Comments: In March 2017, DOJ provided us with the audit plan the CJIS Audit Unit developed in June 2016 for NGI-IPS users. In addition, DOJ reported that the CJIS Audit Unit began assessing NGI-IPS requirements at participating states in conjunction with its triennial National Identity Services audit and that, as of February 2017, the unit had conducted NGI-IPS audits of four states. Further, DOJ officials said CJIS developed an audit plan of the FACE Services Unit to coincide with the existing triennial FBI internal audit for 2018. However, DOJ did not provide the audit plan for the FACE Services Unit. DOJ officials said the methodology would be the same as the audit plan for NGI-IPS, but that methodology does not describe oversight on use of information obtained from external systems accessed by FACE Services employees. Therefore, we believe DOJ is making progress towards meeting the recommendation, but has not fully implemented our recommendation.
    Recommendation: To better ensure that face recognition systems are sufficiently accurate, the Director of the Federal Bureau of Investigation should conduct tests of NGI-IPS to verify that the system is sufficiently accurate for all allowable candidate list sizes, and ensure that the detection and false positive rate used in the tests are identified.

    Agency: Department of Justice: Federal Bureau of Investigation
    Status: Open
    Priority recommendation

    Comments: In comments on our draft report in 2016, and reiterated during recommendation follow-up, as of March 2017, DOJ did not concur with this recommendation. DOJ officials stated that the FBI has performed accuracy testing to validate that the system meets the requirements for the detection rate, which fully satisfies requirements for the investigative lead service provided by NGI-IPS. We disagree with DOJ. A key focus of our recommendation is the need to ensure that NGI-IPS is sufficiently accurate for all allowable candidate list sizes. Although the FBI has tested the detection rate for a candidate list of 50 photos, NGI-IPS users are able to request smaller candidate lists (between 2 and 50 photos). FBI officials stated that they do not know, and have not tested, the detection rate for other candidate list sizes. According to these officials, a smaller candidate list would likely lower the detection rate because a smaller candidate list may not contain a likely match that would be present in a larger candidate list. However, according to the FBI Information Technology Life Cycle Management Directive, testing needs to confirm the system meets all user requirements. Because the accuracy of NGI-IPS's face recognition searches when returning fewer than 50 photos in a candidate list is unknown, the FBI is limited in understanding whether the results are accurate enough to meet NGI-IPS users' needs. DOJ officials also stated that searches of NGI-IPS produce a gallery of likely candidates to be used as investigative leads, not for positive identification. As a result, according to DOJ officials, NGI-IPS cannot produce false positives and there is no false positive rate for the system. We disagree with DOJ. The detection rate and the false positive rate are both necessary to assess the accuracy of a face recognition system. Generally, face recognition systems can be configured to allow for a greater or lesser number of matches. A greater number of matches would generally increase the detection rate, but would also increase the false positive rate. Similarly, a lesser number of matches would decrease the false positive rate, but would also decrease the detection rate. Reporting a detection rate of 86 percent without reporting the accompanying false positive rate presents an incomplete view of the system's accuracy. As a result, the recommendation remains open and unimplemented.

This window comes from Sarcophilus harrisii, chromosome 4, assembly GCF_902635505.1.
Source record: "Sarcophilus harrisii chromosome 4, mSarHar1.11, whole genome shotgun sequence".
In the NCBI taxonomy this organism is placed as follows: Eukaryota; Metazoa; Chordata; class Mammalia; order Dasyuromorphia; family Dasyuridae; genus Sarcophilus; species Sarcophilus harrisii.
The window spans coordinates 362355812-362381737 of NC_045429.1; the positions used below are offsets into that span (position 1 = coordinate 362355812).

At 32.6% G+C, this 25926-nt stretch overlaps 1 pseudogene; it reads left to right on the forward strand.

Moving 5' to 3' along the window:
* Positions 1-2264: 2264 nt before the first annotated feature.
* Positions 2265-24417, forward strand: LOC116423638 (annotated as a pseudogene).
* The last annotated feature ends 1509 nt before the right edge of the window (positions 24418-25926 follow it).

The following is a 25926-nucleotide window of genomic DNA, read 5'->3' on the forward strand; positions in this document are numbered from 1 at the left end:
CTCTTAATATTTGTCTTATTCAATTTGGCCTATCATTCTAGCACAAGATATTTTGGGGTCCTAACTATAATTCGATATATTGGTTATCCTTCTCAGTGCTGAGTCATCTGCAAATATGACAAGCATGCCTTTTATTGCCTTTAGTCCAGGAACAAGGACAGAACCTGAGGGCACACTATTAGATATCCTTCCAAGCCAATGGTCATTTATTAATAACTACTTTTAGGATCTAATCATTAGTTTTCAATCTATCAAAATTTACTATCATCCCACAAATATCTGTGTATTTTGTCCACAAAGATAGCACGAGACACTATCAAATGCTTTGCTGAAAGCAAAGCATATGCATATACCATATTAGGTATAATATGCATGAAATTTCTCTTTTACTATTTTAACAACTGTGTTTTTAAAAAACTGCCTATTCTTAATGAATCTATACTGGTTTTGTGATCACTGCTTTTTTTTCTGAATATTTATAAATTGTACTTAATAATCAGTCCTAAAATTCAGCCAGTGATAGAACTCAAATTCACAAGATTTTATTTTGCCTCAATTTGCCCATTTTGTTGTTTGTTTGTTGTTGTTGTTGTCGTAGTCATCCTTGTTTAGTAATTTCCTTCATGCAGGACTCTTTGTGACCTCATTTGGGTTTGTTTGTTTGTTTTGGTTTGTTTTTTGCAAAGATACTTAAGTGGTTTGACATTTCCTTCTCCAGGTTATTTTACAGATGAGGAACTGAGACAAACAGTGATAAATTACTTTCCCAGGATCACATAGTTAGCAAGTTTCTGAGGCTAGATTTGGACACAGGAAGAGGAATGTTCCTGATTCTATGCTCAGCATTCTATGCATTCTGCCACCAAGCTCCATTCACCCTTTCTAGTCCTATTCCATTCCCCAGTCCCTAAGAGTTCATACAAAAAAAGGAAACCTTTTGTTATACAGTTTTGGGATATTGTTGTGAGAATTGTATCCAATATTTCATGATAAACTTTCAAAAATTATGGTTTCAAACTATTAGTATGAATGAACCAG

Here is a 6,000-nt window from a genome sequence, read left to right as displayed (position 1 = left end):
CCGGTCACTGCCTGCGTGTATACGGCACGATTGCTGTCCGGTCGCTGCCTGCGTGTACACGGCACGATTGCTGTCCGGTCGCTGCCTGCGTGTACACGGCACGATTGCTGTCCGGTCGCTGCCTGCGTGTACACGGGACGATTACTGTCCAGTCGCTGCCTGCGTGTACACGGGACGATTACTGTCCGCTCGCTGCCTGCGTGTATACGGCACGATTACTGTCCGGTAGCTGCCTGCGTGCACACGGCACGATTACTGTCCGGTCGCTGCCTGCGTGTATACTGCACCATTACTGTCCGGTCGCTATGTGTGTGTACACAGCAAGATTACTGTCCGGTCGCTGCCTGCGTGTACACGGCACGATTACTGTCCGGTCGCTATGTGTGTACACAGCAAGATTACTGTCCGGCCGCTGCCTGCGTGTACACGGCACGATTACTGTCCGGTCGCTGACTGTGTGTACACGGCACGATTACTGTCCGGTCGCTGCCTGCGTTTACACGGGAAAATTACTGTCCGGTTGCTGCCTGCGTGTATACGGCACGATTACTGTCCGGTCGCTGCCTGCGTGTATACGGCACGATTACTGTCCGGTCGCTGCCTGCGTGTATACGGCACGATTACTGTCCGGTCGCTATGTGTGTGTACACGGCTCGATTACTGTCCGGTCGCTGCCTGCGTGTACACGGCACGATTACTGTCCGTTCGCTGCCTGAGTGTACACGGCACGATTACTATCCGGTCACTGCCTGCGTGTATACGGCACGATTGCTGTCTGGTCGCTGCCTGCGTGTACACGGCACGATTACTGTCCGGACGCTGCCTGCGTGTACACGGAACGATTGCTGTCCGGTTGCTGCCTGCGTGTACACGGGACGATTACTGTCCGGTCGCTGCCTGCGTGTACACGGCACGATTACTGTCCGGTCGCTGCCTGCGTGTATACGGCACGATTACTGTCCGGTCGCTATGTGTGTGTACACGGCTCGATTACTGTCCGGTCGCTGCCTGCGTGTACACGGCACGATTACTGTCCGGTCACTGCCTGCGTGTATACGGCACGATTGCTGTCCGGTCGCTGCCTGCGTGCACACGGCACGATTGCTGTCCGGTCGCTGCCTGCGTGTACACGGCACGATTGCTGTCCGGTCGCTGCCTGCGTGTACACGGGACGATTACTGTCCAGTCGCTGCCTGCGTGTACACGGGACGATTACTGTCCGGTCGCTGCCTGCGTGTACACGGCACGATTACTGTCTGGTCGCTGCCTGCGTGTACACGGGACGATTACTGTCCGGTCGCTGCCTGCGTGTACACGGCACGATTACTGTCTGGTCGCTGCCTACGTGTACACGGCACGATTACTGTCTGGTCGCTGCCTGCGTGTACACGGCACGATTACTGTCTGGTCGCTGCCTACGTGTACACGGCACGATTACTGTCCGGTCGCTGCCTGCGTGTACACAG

Recommendation: To better ensure that face recognition systems are sufficiently accurate, the Director of the Federal Bureau of Investigation should conduct an operational review of NGI-IPS at least annually that includes an assessment of the accuracy of face recognition searches to determine if it is meeting federal, state, and local law enforcement needs and take actions, as necessary, to improve the system.

    Agency: Department of Justice: Federal Bureau of Investigation
    Status: Open
    Priority recommendation